In January 2017, she traveled to Malawi in her role as Ambassador for the Global Partnership for Education and in partnership with Global Citizen to spend time with the key educators, government officials, mentors, and students who are working collaboratively to build a better future for the next generation of Malawians.
Rihanna’s philanthropic journey began in 2006 when she founded the Believe Foundation at just 18-years old. The goal of the organization was to help terminally ill children by providing critical, emotional, educational, financial and medical support. Over the ensuing years, she performed a series of charity concerts on behalf of the Believe Foundation. Through generous support from sponsor and advertisers, Rihanna’s “A Girl’s Night Out” concerts provided medical and school supplies as well as toys.
Rihanna has supported DKMS, an organization dedicated to the fight against blood cancer and blood disorders by helping to find bone marrow donors for patients in need of transplants. She was honored by the organization in 2011 for her efforts.
The singer’s indelible footprint in the fashion world has also helped boost awareness for the battle against HIV/AIDS. In 2008, Rihanna joined a handful of public figures in the designing of a clothing line for H&M’s Fashion Against AIDS charitable project. A percentage of the proceeds from the line are donated annually to Designers Against AIDS and YouthAids.To date H&M Fashion Against AIDS has raised more than $10 million. She was also at the helm of the two Viva Glam lipstick campaigns with MAC, the first of which raised $60 million in 2013 to benefit women and children living with and affected by the disease.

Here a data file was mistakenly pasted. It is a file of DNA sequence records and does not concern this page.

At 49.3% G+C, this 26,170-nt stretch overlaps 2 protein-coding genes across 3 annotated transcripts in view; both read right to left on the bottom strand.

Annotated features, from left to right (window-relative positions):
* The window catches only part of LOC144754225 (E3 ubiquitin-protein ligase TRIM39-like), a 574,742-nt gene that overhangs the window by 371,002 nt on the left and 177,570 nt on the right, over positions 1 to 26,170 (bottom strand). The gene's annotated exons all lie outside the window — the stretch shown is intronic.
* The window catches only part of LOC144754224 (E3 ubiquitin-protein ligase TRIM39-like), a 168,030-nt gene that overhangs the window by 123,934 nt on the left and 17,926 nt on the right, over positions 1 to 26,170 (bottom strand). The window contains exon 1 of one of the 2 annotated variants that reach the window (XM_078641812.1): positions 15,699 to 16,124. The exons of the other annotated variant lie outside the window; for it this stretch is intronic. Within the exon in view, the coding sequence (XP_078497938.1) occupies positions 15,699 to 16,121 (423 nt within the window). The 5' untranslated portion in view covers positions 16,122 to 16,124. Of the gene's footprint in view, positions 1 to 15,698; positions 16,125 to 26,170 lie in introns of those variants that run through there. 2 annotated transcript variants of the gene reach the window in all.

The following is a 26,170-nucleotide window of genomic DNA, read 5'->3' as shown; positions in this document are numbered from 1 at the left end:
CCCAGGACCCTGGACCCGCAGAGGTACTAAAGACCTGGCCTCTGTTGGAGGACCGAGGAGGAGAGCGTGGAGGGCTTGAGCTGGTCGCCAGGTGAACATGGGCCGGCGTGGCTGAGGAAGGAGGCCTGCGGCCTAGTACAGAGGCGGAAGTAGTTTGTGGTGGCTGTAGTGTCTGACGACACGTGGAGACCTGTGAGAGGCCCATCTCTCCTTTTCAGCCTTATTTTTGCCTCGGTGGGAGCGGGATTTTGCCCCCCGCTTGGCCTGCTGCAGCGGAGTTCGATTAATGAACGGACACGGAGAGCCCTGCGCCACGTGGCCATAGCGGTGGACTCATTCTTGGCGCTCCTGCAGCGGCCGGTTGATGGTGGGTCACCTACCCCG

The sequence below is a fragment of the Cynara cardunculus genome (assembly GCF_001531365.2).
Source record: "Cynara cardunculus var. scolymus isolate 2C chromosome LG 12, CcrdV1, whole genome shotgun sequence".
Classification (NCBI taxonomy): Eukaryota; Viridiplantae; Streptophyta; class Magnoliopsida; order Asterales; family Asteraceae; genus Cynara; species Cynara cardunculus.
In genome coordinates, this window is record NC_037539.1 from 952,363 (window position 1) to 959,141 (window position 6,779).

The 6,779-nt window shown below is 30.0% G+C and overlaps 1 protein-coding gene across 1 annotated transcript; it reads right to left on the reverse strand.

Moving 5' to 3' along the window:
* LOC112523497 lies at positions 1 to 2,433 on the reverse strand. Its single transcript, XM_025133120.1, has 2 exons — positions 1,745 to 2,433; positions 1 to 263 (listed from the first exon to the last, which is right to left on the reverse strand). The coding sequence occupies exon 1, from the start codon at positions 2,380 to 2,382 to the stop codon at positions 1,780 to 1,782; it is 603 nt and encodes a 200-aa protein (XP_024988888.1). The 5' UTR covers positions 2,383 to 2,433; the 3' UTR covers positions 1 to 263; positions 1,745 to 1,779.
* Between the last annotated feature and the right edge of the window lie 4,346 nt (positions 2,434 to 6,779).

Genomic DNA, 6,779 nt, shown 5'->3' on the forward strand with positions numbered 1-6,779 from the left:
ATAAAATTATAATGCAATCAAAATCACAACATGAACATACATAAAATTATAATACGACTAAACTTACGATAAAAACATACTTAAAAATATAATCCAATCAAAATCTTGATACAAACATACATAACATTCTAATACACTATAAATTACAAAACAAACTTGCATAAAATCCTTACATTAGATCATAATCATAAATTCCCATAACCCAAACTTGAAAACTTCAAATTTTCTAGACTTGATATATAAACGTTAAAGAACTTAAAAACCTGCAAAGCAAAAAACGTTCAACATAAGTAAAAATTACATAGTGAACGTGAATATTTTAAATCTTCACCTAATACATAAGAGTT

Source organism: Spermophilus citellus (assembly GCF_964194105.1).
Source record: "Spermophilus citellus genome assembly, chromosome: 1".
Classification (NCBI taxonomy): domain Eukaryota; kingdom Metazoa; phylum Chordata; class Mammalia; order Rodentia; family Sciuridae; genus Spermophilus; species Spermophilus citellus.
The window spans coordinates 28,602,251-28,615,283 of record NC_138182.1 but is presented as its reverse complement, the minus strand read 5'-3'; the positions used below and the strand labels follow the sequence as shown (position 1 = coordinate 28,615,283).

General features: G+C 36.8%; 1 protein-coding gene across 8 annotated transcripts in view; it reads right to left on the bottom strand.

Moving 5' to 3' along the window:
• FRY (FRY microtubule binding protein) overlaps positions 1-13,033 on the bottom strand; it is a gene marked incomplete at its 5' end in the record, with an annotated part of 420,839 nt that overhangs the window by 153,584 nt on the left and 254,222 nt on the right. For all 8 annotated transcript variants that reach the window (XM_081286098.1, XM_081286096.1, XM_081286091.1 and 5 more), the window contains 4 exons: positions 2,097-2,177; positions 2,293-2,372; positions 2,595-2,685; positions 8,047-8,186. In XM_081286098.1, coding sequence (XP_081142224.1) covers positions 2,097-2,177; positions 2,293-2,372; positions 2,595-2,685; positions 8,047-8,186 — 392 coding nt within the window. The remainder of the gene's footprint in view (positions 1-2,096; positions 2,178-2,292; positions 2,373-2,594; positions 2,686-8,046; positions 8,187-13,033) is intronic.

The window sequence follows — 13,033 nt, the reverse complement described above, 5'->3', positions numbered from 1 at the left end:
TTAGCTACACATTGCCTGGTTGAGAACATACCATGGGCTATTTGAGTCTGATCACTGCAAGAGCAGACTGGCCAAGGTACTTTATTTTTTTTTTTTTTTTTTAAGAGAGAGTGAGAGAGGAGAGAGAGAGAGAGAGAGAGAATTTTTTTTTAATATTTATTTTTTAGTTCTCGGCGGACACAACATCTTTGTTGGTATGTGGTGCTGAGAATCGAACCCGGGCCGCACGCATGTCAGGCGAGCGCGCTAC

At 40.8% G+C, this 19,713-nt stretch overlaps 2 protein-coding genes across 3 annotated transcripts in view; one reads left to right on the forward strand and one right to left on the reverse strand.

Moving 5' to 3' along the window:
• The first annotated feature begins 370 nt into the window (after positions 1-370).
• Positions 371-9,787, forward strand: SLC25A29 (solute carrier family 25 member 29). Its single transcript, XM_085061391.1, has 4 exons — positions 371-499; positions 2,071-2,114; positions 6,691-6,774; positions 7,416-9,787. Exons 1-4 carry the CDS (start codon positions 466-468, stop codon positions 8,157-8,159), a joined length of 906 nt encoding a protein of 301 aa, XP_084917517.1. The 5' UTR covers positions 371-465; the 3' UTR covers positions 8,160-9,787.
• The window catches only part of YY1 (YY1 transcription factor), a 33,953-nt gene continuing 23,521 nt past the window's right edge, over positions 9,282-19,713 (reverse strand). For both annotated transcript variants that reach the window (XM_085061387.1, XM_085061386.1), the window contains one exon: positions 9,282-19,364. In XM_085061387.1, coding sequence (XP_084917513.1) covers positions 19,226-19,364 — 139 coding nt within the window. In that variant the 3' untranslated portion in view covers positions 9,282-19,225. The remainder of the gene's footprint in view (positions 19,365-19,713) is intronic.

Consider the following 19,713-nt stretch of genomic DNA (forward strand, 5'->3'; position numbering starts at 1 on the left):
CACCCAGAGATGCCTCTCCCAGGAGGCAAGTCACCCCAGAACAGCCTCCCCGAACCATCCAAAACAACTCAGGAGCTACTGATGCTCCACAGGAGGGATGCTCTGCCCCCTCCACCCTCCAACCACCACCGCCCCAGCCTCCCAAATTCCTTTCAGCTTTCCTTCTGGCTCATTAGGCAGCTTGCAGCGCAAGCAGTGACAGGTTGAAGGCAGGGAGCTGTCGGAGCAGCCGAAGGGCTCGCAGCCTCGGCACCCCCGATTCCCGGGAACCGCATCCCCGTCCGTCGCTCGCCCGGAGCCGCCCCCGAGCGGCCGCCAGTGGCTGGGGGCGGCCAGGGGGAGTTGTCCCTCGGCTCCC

Over the past five years, Rihanna’s charitable impact has encompassed a vast international scope. She has served as an ambassador for UNICEF’s Tap Project, which raises funds to bring clean water and sanitation for children around the world. She has also made generous donations to the Food Bank For New York City in the wake of the devastation caused by Hurricane Sandy as well as UNICEF’s “There for the Philippines” campaign to support survivors affected by Typhoon Hayian.
In 2008 she performed the original song “Just Stand Up!” with 15 other female artists live during the 2008 “Stand Up To Cancer” televised special. All proceeds from the single benefited cancer research and the special helped raise over $100 million. Performing at the House of Blues in Los Angeles in 2012, she helped raise money for the Children’s Orthopedic Center and the Mark Taper-Johnny Mercer Artists Program at Children’s Hospital in L.A. In addition, Rihanna has supported various other foundations and campaigns. Among them: The Alzheimer’s Association, City of Hope, The Entertainment Industry Foundation, Grammy Foundation, Live Earth, Hope for Haiti Now, Kids Wish Network, MusiCares, Red Cross, Cartier Love Charity Campaign and Chime for Change.
In 2012 she purchased modern radiotherapy medical equipment to install in the Queen Elizabeth Hospital in Bridgetown, Barbados. The center was later renamed the Clara Braithwaite Center for Oncology and Nuclear Medicine in honor of Rihanna’s late grandmother.